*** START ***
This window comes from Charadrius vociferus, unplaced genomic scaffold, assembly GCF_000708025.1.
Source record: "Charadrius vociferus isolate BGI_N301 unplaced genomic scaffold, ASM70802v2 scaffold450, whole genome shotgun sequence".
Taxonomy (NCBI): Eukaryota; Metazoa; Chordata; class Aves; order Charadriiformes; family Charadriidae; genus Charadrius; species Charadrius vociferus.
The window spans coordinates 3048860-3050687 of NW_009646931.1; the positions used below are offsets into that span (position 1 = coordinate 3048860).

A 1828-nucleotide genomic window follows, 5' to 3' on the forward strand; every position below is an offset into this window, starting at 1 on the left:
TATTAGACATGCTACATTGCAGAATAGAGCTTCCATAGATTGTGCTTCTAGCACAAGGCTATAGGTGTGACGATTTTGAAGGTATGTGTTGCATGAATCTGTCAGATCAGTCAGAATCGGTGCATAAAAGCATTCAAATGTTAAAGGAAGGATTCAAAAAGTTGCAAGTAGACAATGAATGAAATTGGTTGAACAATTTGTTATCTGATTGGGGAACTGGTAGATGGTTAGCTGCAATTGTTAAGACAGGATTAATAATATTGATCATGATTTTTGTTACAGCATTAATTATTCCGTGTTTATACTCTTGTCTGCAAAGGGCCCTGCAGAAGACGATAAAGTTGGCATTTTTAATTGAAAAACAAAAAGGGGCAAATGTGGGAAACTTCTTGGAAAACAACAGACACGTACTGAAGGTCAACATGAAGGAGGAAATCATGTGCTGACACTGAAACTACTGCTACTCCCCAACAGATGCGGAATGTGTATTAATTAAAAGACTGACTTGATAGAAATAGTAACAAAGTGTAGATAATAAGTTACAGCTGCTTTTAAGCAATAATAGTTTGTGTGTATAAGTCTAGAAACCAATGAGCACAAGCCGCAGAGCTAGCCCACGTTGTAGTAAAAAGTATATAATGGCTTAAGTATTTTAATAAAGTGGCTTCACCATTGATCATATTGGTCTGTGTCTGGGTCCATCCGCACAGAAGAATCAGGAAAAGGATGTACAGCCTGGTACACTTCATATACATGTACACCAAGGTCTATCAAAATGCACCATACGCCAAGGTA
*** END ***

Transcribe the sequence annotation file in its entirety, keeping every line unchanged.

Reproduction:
This window comes from Charadrius vociferus, unplaced genomic scaffold, assembly GCF_000708025.1.
Source record: "Charadrius vociferus isolate BGI_N301 unplaced genomic scaffold, ASM70802v2 scaffold450, whole genome shotgun sequence".
Taxonomy (NCBI): Eukaryota; Metazoa; Chordata; class Aves; order Charadriiformes; family Charadriidae; genus Charadrius; species Charadrius vociferus.
The window spans coordinates 3048860-3050687 of NW_009646931.1; the positions used below are offsets into that span (position 1 = coordinate 3048860).

A 1828-nucleotide genomic window follows, 5' to 3' on the forward strand; every position below is an offset into this window, starting at 1 on the left:
TATTAGACATGCTACATTGCAGAATAGAGCTTCCATAGATTGTGCTTCTAGCACAAGGCTATAGGTGTGACGATTTTGAAGGTATGTGTTGCATGAATCTGTCAGATCAGTCAGAATCGGTGCATAAAAGCATTCAAATGTTAAAGGAAGGATTCAAAAAGTTGCAAGTAGACAATGAATGAAATTGGTTGAACAATTTGTTATCTGATTGGGGAACTGGTAGATGGTTAGCTGCAATTGTTAAGACAGGATTAATAATATTGATCATGATTTTTGTTACAGCATTAATTATTCCGTGTTTATACTCTTGTCTGCAAAGGGCCCTGCAGAAGACGATAAAGTTGGCATTTTTAATTGAAAAACAAAAAGGGGCAAATGTGGGAAACTTCTTGGAAAACAACAGACACGTACTGAAGGTCAACATGAAGGAGGAAATCATGTGCTGACACTGAAACTACTGCTACTCCCCAACAGATGCGGAATGTGTATTAATTAAAAGACTGACTTGATAGAAATAGTAACAAAGTGTAGATAATAAGTTACAGCTGCTTTTAAGCAATAATAGTTTGTGTGTATAAGTCTAGAAACCAATGAGCACAAGCCGCAGAGCTAGCCCACGTTGTAGTAAAAAGTATATAATGGCTTAAGTATTTTAATAAAGTGGCTTCACCATTGATCATATTGGTCTGTGTCTGGGTCCATCCGCACAGAAGAATCAGGAAAAGGATGTACAGCCTGGTACACTTCATATACATGTACACCAAGGTCTATCAAAATGCACCATACGCCAAGGTA